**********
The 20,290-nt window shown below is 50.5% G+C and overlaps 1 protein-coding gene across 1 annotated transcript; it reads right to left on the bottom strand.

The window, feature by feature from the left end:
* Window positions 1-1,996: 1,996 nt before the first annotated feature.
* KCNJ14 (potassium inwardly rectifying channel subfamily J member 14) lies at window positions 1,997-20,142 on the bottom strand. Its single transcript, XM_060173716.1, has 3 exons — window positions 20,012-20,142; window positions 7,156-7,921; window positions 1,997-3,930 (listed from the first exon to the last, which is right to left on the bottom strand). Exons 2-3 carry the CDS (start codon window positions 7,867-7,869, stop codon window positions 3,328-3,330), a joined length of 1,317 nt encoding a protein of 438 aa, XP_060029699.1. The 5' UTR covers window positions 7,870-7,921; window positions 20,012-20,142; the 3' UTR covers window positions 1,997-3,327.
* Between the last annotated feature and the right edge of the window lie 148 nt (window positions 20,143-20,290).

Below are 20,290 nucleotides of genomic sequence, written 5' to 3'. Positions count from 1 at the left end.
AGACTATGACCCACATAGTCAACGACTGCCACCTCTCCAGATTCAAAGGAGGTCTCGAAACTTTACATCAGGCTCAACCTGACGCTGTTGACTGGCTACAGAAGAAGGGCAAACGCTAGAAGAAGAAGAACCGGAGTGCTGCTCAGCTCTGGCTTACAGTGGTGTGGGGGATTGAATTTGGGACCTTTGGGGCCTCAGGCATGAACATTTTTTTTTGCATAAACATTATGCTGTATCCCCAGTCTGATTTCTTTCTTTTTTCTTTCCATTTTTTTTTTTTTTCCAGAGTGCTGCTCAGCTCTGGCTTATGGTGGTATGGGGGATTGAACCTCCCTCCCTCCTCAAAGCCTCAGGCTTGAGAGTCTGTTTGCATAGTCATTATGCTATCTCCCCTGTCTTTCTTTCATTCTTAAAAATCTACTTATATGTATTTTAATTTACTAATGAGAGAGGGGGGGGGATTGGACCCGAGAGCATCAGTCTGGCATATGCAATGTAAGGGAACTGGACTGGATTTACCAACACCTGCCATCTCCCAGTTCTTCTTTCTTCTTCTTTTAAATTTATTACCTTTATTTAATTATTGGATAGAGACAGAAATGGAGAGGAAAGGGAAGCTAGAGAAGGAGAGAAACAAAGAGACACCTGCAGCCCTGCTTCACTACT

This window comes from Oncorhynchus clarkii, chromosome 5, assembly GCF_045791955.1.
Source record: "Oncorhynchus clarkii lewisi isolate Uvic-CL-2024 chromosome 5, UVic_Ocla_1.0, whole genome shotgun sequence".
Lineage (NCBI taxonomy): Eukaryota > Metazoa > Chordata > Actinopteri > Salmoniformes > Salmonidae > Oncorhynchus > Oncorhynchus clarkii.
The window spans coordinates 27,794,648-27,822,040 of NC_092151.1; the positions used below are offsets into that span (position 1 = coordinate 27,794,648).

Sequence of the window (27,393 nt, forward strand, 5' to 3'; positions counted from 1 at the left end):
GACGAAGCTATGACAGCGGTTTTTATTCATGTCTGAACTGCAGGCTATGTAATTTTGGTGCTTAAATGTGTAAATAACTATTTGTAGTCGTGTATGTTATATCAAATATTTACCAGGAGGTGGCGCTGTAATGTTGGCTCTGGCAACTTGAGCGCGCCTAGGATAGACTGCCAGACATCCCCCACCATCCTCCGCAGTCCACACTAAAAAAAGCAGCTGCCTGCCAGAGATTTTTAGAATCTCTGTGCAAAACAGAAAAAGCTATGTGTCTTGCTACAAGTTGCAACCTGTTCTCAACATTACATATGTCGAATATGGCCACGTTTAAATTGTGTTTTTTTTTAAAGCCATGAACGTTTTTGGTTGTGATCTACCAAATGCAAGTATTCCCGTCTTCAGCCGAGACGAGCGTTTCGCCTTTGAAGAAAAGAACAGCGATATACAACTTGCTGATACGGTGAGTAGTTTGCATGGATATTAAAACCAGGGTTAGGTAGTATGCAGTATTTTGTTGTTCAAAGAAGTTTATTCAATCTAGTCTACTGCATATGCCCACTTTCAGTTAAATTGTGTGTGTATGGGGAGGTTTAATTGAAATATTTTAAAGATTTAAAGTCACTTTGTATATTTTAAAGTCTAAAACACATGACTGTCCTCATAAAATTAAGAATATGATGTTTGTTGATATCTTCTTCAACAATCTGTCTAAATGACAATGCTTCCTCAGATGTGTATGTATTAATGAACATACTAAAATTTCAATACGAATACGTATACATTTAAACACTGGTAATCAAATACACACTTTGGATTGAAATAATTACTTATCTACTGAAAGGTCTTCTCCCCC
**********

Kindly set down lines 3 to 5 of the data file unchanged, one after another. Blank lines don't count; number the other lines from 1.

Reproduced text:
* Window positions 1-1,996: 1,996 nt before the first annotated feature.
* KCNJ14 (potassium inwardly rectifying channel subfamily J member 14) lies at window positions 1,997-20,142 on the bottom strand. Its single transcript, XM_060173716.1, has 3 exons — window positions 20,012-20,142; window positions 7,156-7,921; window positions 1,997-3,930 (listed from the first exon to the last, which is right to left on the bottom strand). Exons 2-3 carry the CDS (start codon window positions 7,867-7,869, stop codon window positions 3,328-3,330), a joined length of 1,317 nt encoding a protein of 438 aa, XP_060029699.1. The 5' UTR covers window positions 7,870-7,921; window positions 20,012-20,142; the 3' UTR covers window positions 1,997-3,327.
* Between the last annotated feature and the right edge of the window lie 148 nt (window positions 20,143-20,290).